Wednesday, January 6, 2010
Sufjan Stevens – Illinois
Originally reviewed: 12 July 2005
Firstly, let’s get a few facts straight: Illinois is the best album I have heard so far this year; Illinois is the best album I’ve heard in a long time; and that’s not just my opinion either; many critics agree with me on this one. Also another fact: this could be the longest review I have ever written. Why? The album contains twenty-two songs, most of which are worth at least a page’s discussion. However, I plan to sum each song up in a few lines, because otherwise you’ll think this review is too long and won’t bother reading it. Another thing to make it easier on you is to shorten the song titles. It also makes it easier on me, and saves me typing out “The Black Hawk War, or, How to Demolish an Entire Civilization and Still Feel Good About Yourself in the Morning, or, We Apologize for the Inconvenience But You're Going to Have to Leave Now, or, 'I have fought the Big Knives and will continue to fight them until they are off our lands!'"
The album opens with “Concerning the UFO Sighting Near Highland, IL” which features a piano melody that John Williams would be proud of. The music really does sound like flying saucers from the movies, however, this is not at all pretentious, and fits the song perfectly. The second track (and the one which has the longest title, mentioned above) “The Black Hawk War…” is a nice little instrumental song which leads perfectly into the outstanding “Come on! Feel the Illinoise!” The song has two parts (each in a different time signature, so musicians will easily know where one starts and the other begins). It does not feel like a two-part song though, just one seven minute masterpiece. Part 2 tells how the poet Carl Sandburg came to Stevens in a dream, and the listener will soon find themselves singing the line “I cried myself to sleep last night” at various times for the rest of their lives. Yes, the song really is that good.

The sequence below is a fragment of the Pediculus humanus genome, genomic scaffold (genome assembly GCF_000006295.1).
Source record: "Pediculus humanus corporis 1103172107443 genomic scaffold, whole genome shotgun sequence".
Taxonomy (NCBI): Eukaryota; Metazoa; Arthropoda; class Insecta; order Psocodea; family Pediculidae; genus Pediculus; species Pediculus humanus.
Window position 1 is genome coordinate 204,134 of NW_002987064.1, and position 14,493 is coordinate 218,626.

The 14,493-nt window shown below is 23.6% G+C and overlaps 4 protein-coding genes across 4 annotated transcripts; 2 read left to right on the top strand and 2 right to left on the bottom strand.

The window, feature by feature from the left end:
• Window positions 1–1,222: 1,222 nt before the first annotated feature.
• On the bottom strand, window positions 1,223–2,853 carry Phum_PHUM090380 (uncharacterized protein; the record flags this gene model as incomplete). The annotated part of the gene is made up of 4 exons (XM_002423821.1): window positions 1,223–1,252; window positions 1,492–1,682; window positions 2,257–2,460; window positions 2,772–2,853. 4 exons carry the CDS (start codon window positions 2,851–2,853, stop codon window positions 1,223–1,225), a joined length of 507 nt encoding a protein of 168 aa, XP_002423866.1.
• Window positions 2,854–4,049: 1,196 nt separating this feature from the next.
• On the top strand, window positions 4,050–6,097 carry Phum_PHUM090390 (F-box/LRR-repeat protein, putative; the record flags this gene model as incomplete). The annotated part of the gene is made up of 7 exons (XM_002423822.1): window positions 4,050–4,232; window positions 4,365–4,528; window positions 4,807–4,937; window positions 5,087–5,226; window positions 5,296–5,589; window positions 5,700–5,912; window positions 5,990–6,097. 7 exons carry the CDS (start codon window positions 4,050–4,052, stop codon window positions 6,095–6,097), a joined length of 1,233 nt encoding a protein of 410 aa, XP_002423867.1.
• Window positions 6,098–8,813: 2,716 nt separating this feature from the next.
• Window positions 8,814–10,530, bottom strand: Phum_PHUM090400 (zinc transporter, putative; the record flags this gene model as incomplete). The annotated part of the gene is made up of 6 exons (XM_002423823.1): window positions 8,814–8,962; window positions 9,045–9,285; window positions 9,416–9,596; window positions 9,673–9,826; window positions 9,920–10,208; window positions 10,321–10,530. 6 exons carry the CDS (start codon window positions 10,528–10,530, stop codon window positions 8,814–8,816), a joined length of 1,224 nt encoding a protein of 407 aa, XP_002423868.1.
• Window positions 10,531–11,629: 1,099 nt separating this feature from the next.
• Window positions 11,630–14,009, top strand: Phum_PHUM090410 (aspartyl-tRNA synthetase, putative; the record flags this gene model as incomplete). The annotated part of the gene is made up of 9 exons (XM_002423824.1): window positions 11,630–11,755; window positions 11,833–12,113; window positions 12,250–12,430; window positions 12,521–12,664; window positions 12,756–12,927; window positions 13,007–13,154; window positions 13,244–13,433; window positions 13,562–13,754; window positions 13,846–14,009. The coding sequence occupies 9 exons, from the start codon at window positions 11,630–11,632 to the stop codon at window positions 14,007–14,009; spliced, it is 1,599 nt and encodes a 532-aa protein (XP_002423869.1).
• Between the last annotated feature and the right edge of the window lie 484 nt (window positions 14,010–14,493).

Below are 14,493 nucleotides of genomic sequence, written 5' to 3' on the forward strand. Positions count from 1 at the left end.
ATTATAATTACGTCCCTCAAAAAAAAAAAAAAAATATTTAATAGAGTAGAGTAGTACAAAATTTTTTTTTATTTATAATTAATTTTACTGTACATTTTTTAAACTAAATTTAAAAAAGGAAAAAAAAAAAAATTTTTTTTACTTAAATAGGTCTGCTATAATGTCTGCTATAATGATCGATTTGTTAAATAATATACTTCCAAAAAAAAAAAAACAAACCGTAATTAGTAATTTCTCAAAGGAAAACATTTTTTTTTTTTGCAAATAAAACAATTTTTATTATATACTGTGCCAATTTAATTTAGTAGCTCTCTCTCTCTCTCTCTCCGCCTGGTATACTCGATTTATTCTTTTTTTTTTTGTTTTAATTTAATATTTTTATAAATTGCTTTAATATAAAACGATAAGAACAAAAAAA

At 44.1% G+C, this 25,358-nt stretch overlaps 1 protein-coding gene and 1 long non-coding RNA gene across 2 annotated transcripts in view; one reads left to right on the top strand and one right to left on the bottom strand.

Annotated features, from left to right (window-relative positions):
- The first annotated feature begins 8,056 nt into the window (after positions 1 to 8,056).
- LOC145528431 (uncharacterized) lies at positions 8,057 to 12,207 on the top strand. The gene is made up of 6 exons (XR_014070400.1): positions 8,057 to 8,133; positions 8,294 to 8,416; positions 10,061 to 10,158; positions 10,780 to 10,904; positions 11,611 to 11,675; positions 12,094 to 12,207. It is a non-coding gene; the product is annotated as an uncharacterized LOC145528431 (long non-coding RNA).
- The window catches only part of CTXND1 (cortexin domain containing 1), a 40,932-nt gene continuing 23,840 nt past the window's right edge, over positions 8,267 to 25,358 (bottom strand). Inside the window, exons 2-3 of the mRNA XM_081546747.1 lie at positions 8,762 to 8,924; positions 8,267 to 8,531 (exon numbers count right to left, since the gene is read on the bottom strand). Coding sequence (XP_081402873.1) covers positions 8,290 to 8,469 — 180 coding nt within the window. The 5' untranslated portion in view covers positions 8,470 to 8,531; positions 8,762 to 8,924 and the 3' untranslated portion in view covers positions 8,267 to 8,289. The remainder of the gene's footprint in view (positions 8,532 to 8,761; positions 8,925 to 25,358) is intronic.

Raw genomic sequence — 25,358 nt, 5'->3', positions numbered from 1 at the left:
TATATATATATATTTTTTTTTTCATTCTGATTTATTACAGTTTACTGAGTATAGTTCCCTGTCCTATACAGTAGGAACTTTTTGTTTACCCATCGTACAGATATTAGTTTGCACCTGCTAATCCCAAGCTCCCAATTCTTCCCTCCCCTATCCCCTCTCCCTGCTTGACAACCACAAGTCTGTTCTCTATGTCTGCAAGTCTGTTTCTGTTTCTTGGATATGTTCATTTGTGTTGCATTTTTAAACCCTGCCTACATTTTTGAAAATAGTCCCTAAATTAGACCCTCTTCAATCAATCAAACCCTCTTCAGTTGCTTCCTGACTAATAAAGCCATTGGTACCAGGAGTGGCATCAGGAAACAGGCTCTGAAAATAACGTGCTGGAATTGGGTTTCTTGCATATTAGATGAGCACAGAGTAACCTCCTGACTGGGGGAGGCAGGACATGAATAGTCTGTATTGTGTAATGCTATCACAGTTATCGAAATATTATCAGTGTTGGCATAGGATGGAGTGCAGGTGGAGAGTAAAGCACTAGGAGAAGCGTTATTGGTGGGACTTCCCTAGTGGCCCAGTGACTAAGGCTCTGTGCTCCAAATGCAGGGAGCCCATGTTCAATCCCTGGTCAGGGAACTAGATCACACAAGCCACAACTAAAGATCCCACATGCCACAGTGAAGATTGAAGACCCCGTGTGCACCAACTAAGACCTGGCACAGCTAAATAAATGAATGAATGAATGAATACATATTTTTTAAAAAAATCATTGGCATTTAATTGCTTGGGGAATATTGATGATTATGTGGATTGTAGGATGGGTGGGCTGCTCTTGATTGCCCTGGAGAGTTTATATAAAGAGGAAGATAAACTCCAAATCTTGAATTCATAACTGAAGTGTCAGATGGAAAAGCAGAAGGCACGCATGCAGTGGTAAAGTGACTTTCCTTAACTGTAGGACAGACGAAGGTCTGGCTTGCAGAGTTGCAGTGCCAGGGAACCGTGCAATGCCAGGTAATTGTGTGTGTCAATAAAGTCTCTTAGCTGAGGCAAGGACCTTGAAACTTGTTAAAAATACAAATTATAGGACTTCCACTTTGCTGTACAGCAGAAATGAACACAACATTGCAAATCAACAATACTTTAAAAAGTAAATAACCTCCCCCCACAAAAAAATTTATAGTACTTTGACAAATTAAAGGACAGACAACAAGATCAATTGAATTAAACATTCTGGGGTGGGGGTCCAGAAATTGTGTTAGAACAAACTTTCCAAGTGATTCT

Track four, “John Wayne Gacy, Jr.” is an attempt to get into the mind of a serial killer. It features some of Stevens’ greatest song writing, and perhaps his finest vocal moment when his voice soars for the line “Oh my God”. Stevens makes the listener feel the song, feel the terror. The last part of the song is Stevens’ bravest moment as he compares himself to Gacy: "And in my best behaviour, I am really just like him". However, Stevens is never sympathetic to Gacy, instead denigrating him with the contempt he deserves. “Jacksonville” is centred around a really catchy melody, and does not pale in comparison to what has gone before. Like many of the songs, “Jacksonville” is about an important Illinois figure – President Andrew Jackson. Other notable Illinois people feature on the album: Carl Sandburg, John Wayne Gacy, Frank Lloyd Wright, Mary Todd Lincoln, Casimir Pulaski, and many others.
Some of the songs such as “A Short Reprise for Mary Todd...”, “One Last ‘Woo-hoo!’ for the Pullman”, and “In This Temple…” are short songs which are mainly segues from the previous song into the next. “Decatur” is the song where Stevens must have pulled out the rhyming dictionary – it contains every possible word that can rhyme with “Decatur”. One line is “Abraham Lincoln was the great emancipator”. Who ever thought they would ever hear the word “emancipator” in a song? “Chicago” features a choir and brass section, which enhances Stevens’ usual banjo playing. It’s also one of the happiest songs he has ever written.